Accidents can and do happen in youth sports. Scrapped knees and elbows, bruises, sprained ankles; even with the best laid safety measures kids can get hurt if they are playing hard and fast. And oftentimes these accidents aren’t really anyone’s “fault”; they are just an unfortunate side effect of playing sports. But sometimes someone is clearly in the wrong and when dealing with a concussed athlete the person who let that player back into the game before they were medically cleared is responsible for happens to that player.
In the last few weeks we are said to say that we’ve heard about two different stories where a concussed football player was severely injured, and in one case died, because their coaches didn’t take them out of the game or provide them with proper medical treatment after their injury. These stories break our hearts because they didn’t have to end the way they did.
An Idaho high school football player was sent back into the game by his coaches just a few minutes after being injured on the field.
Sandpoint attorneys Todd Reed and Margaret Williams allege in the suit that Bobby Clark was briefly removed from the game, but put back into play by unidentified coaches. Approximately two plays later, he returned to the sidelines and collapsed…The plaintiffs contend the school district staff didn’t comply with Idaho high school requirements for evaluating head injuries and negligently put him back into the game.
And a Frostburg State football player ultimately died after being injured in practice.
…the family sued the NCAA, Frostburg State head coach Tom Rogish, running backs coach Jamie Schumacher, trainer Michael Schweitzer Jr. and helmet maker Schutt Sports in Montgomery County Circuit Court. The lawsuit claimed that what happened during the August morning on Frostburg State’s football field wasn’t accidental. It claimed staffers missed opportunity after opportunity to treat Derek’s head injury over three days
In the case of the Frostburg State football player, allegations have emerged that one of the coaches taunted the young man after he reported his headaches.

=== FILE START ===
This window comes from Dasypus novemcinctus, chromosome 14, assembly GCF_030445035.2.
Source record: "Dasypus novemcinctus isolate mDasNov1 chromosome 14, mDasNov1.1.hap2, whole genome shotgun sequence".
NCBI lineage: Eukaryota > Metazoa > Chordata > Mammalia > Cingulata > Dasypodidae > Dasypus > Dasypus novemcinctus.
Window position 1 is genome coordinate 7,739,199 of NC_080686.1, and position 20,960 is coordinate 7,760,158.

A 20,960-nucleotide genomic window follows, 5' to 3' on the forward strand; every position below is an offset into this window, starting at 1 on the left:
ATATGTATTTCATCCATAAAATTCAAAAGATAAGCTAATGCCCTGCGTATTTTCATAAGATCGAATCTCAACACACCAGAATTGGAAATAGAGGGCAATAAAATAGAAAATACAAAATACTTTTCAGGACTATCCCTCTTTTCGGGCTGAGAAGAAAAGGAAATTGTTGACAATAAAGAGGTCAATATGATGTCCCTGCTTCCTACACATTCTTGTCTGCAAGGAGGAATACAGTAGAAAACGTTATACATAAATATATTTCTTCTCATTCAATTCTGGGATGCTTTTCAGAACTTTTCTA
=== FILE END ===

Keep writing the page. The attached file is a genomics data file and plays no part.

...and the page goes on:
These two stories break our hearts, but they also make us very angry. In the last few years the amount of information available about concussions and the effect of things like second-impact syndrome as grown exponentially. So too has diagnostic testing and treatment options for concussed players. There is no way these football coaches could have been unaware of the dangers associated with putting these two players back on the field. Just because a player isn’t unconscious that doesn’t mean they don’t have a concussion! High school and college level football coaches aren’t parent volunteers with little safety knowledge or training. They should be, and are required by law in the case of the Idaho football player, aware of the symptoms of concussions and know when to pull a player from the field.
The fact that the college player went to his coaches with concerns and his fears were dismissed is inexcusable. Yes, football (especially at the college and professional level) has a reputation for being a “man’s game” and men don’t admit when they are hurting, but for a football player who was never known to complain to come to his coach worried about his health should be a clear indication that something is wrong. To just dismiss him the way his coaches allegedly did is unbelievable.
Concussions are much more serious sports injuries than something like a sprained ankle. As far as we know, most youth athletes don’t die of a sprained ankle, but they can die because of a concussion that isn’t handled properly. The football coaches in these two cases put these young men in harm’s way because they didn’t do their due diligence when it came to concussion safety. Maybe we can’t prevent concussions 100%, especially in full-contact sports like football, but we can change the way we as a sports culture react to concussed players. And we need to do so before more young players are seriously injured or even killed.
A foundation was created in honor of Derek Sheely, the Frostburg State football player. Learn more about the Derek Sheely Foundation at http://www.thedereksheelyfoundation.org/